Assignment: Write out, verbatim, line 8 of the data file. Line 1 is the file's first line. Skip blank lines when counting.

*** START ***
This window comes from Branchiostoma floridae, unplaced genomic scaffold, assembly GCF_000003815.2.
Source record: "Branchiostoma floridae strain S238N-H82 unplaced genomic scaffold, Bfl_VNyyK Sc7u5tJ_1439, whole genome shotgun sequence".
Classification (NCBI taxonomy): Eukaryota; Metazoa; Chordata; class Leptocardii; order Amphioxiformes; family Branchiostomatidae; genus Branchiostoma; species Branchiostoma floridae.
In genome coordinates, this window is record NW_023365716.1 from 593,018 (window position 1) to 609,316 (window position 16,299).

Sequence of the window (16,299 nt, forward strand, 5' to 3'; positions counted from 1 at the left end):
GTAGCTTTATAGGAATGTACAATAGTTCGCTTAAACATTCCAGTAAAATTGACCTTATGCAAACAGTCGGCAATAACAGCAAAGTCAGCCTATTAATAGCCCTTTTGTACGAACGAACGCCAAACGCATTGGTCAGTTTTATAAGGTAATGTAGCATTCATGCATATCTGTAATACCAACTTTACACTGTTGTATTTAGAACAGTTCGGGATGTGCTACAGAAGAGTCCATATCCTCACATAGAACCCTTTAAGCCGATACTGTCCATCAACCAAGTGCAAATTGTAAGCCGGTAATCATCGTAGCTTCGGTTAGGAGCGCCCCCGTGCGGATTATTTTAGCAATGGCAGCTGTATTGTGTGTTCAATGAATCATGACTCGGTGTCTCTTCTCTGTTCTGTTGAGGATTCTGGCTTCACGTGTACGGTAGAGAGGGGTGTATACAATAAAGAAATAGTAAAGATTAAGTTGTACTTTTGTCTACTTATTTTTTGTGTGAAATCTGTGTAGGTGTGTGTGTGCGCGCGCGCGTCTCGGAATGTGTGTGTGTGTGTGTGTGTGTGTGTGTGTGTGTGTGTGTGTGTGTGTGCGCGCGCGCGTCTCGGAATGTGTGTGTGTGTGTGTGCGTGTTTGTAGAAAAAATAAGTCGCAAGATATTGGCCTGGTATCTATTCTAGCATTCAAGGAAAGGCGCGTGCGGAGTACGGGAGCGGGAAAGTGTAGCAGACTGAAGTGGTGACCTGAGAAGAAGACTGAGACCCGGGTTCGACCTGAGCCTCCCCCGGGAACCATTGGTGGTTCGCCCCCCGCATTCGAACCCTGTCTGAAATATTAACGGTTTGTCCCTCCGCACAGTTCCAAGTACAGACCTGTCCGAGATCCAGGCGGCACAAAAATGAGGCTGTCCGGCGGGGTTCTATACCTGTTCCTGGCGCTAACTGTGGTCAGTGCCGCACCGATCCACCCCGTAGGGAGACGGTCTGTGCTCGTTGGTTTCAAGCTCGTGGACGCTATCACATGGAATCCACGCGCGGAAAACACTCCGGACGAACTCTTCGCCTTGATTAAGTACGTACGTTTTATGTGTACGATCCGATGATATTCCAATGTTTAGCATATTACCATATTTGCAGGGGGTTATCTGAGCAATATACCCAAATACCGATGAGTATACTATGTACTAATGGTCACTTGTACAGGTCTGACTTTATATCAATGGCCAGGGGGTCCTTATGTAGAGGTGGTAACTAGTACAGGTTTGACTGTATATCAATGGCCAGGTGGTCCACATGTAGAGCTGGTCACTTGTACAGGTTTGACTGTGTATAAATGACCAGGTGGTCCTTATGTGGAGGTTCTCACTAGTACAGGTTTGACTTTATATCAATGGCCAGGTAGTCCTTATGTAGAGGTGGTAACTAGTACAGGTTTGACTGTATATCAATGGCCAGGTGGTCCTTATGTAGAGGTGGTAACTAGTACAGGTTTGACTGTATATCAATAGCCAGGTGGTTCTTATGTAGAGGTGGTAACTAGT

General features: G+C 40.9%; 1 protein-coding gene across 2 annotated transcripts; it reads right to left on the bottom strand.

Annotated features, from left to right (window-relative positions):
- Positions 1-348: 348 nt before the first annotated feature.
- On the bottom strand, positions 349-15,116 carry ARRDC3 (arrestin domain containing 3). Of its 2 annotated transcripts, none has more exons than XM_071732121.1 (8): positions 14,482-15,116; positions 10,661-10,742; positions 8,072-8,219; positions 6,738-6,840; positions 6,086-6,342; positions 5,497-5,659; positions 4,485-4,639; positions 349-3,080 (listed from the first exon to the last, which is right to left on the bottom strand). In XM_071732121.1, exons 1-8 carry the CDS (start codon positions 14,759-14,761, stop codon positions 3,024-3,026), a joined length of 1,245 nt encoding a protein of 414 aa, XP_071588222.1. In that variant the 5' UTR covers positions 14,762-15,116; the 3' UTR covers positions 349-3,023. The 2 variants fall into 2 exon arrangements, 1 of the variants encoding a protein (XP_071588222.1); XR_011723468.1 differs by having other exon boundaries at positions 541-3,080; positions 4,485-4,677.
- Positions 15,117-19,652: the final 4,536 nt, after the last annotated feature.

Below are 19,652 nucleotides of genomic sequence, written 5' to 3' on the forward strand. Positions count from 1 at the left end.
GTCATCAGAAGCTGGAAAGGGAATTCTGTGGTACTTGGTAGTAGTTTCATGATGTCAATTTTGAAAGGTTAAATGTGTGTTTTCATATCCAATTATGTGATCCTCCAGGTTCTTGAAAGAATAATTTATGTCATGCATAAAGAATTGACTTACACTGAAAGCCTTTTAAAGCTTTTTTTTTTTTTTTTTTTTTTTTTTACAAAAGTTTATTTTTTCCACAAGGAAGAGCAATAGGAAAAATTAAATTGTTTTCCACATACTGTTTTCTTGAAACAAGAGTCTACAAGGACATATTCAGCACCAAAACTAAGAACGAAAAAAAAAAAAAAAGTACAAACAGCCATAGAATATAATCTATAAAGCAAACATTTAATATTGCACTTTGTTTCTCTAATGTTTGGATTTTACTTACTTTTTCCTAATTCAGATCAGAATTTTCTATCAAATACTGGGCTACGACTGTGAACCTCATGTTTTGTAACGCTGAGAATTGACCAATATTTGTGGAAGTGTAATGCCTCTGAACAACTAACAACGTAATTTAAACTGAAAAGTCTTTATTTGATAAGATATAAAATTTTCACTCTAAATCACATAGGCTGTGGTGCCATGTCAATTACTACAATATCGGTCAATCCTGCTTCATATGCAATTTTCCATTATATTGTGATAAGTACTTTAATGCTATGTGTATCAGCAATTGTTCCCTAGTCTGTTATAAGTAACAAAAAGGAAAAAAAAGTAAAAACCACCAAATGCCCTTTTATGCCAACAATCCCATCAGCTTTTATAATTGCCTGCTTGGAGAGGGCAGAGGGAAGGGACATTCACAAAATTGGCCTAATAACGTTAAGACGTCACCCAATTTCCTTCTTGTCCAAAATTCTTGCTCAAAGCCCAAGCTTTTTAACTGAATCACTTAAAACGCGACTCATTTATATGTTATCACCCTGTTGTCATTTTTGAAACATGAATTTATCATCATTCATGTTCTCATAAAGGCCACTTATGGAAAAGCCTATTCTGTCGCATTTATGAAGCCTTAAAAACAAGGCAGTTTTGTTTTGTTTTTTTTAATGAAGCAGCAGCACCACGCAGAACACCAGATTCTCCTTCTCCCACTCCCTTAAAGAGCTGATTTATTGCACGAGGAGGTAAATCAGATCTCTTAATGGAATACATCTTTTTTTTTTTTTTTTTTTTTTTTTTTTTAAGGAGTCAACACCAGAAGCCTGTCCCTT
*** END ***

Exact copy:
Annotated features, from left to right (window-relative positions):